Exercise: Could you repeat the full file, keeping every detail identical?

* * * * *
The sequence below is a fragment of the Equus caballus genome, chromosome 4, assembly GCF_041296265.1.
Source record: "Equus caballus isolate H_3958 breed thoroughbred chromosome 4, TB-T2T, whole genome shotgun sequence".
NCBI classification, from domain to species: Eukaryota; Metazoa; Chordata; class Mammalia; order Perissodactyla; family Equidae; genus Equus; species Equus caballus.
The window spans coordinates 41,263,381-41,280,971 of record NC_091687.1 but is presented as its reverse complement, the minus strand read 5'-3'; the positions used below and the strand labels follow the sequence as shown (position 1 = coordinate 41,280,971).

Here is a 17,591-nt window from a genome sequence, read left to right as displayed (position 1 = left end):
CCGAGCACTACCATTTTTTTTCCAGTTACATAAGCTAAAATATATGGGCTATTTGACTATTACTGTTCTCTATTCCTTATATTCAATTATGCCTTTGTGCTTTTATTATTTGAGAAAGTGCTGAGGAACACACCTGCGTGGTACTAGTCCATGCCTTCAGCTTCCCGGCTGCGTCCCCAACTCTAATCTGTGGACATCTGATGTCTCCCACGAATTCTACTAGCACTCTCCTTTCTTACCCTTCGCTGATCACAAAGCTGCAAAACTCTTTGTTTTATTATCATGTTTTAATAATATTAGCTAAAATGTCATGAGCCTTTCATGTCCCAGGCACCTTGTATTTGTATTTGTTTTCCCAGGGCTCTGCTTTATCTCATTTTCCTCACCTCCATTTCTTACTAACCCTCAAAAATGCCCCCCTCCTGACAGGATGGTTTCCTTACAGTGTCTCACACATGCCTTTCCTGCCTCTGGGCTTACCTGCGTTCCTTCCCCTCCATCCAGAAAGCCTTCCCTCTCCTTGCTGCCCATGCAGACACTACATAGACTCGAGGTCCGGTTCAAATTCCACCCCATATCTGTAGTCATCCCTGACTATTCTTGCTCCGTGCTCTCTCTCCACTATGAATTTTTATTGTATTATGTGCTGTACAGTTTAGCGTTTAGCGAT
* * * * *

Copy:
The sequence below is a fragment of the Equus caballus genome, chromosome 4, assembly GCF_041296265.1.
Source record: "Equus caballus isolate H_3958 breed thoroughbred chromosome 4, TB-T2T, whole genome shotgun sequence".
NCBI classification, from domain to species: Eukaryota; Metazoa; Chordata; class Mammalia; order Perissodactyla; family Equidae; genus Equus; species Equus caballus.
The window spans coordinates 41,263,381-41,280,971 of record NC_091687.1 but is presented as its reverse complement, the minus strand read 5'-3'; the positions used below and the strand labels follow the sequence as shown (position 1 = coordinate 41,280,971).

Here is a 17,591-nt window from a genome sequence, read left to right as displayed (position 1 = left end):
CCGAGCACTACCATTTTTTTTCCAGTTACATAAGCTAAAATATATGGGCTATTTGACTATTACTGTTCTCTATTCCTTATATTCAATTATGCCTTTGTGCTTTTATTATTTGAGAAAGTGCTGAGGAACACACCTGCGTGGTACTAGTCCATGCCTTCAGCTTCCCGGCTGCGTCCCCAACTCTAATCTGTGGACATCTGATGTCTCCCACGAATTCTACTAGCACTCTCCTTTCTTACCCTTCGCTGATCACAAAGCTGCAAAACTCTTTGTTTTATTATCATGTTTTAATAATATTAGCTAAAATGTCATGAGCCTTTCATGTCCCAGGCACCTTGTATTTGTATTTGTTTTCCCAGGGCTCTGCTTTATCTCATTTTCCTCACCTCCATTTCTTACTAACCCTCAAAAATGCCCCCCTCCTGACAGGATGGTTTCCTTACAGTGTCTCACACATGCCTTTCCTGCCTCTGGGCTTACCTGCGTTCCTTCCCCTCCATCCAGAAAGCCTTCCCTCTCCTTGCTGCCCATGCAGACACTACATAGACTCGAGGTCCGGTTCAAATTCCACCCCATATCTGTAGTCATCCCTGACTATTCTTGCTCCGTGCTCTCTCTCCACTATGAATTTTTATTGTATTATGTGCTGTACAGTTTAGCGTTTAGCGAT